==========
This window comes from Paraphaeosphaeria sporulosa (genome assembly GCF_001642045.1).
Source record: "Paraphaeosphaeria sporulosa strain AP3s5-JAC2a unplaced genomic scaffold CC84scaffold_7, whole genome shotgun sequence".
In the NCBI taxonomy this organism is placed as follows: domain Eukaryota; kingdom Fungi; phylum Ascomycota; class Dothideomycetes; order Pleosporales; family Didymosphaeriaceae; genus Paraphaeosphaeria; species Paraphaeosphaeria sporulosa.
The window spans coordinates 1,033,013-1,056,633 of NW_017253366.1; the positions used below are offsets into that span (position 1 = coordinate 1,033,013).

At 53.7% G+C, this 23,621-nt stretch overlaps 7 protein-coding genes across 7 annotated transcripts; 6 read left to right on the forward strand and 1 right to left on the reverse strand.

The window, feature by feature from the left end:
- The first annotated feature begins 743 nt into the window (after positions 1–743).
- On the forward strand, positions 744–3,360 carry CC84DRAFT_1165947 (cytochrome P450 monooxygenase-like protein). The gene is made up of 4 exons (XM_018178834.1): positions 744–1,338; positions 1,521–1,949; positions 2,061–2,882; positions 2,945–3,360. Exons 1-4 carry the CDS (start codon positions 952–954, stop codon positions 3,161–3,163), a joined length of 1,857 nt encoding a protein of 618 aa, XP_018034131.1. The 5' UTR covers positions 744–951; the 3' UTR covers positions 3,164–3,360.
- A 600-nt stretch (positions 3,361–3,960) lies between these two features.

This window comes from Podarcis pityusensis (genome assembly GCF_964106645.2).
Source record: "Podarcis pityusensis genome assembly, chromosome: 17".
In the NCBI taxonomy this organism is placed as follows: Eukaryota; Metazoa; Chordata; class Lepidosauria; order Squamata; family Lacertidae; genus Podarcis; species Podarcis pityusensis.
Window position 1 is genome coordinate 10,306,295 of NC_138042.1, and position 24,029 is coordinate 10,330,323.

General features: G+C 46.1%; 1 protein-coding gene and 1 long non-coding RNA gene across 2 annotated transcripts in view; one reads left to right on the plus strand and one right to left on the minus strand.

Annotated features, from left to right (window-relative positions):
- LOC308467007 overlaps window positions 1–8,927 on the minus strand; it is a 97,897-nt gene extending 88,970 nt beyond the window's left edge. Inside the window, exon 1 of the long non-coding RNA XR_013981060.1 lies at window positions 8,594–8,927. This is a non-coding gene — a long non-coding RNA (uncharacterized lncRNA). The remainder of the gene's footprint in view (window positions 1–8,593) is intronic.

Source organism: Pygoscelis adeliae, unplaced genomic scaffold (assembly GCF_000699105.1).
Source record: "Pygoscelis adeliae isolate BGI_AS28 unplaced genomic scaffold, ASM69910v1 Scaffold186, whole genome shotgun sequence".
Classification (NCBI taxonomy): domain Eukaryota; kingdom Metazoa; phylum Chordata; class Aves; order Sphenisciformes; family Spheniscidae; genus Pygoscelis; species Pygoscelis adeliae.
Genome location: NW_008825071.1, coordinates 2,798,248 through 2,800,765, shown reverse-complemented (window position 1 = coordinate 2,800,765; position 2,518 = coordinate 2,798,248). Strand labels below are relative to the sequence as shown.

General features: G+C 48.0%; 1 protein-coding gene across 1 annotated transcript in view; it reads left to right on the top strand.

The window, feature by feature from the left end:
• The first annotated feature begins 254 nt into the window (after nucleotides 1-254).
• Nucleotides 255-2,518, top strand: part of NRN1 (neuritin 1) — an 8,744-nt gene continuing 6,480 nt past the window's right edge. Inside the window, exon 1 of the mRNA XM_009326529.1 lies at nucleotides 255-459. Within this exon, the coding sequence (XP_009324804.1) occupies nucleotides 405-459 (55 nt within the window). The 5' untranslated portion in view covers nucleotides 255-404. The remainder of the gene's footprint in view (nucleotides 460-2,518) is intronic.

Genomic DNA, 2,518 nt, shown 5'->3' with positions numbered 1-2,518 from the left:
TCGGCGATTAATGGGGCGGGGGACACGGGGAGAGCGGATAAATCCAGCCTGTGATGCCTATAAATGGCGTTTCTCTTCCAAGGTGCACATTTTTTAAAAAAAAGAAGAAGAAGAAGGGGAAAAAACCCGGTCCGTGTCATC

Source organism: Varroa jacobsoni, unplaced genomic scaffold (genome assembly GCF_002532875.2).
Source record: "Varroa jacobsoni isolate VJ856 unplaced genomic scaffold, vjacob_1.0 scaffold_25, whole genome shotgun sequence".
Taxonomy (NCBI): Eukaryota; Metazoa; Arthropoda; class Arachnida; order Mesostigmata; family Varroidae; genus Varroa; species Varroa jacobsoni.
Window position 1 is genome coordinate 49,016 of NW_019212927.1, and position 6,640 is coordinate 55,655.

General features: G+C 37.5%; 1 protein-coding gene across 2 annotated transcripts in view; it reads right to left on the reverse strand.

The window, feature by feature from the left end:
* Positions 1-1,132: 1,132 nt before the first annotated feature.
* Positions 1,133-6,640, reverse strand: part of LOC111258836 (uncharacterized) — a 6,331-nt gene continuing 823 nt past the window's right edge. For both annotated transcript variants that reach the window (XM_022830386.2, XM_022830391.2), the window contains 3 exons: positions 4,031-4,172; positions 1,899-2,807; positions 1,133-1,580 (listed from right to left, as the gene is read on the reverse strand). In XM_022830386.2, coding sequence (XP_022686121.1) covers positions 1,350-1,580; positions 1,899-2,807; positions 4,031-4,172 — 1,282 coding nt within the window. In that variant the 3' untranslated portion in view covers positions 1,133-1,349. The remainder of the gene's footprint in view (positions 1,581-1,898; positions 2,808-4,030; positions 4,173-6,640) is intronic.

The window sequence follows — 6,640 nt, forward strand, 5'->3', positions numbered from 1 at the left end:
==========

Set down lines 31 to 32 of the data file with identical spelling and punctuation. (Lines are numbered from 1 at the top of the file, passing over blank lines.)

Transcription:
General features: G+C 37.5%; 1 protein-coding gene across 2 annotated transcripts in view; it reads right to left on the reverse strand.

The window, feature by feature from the left end: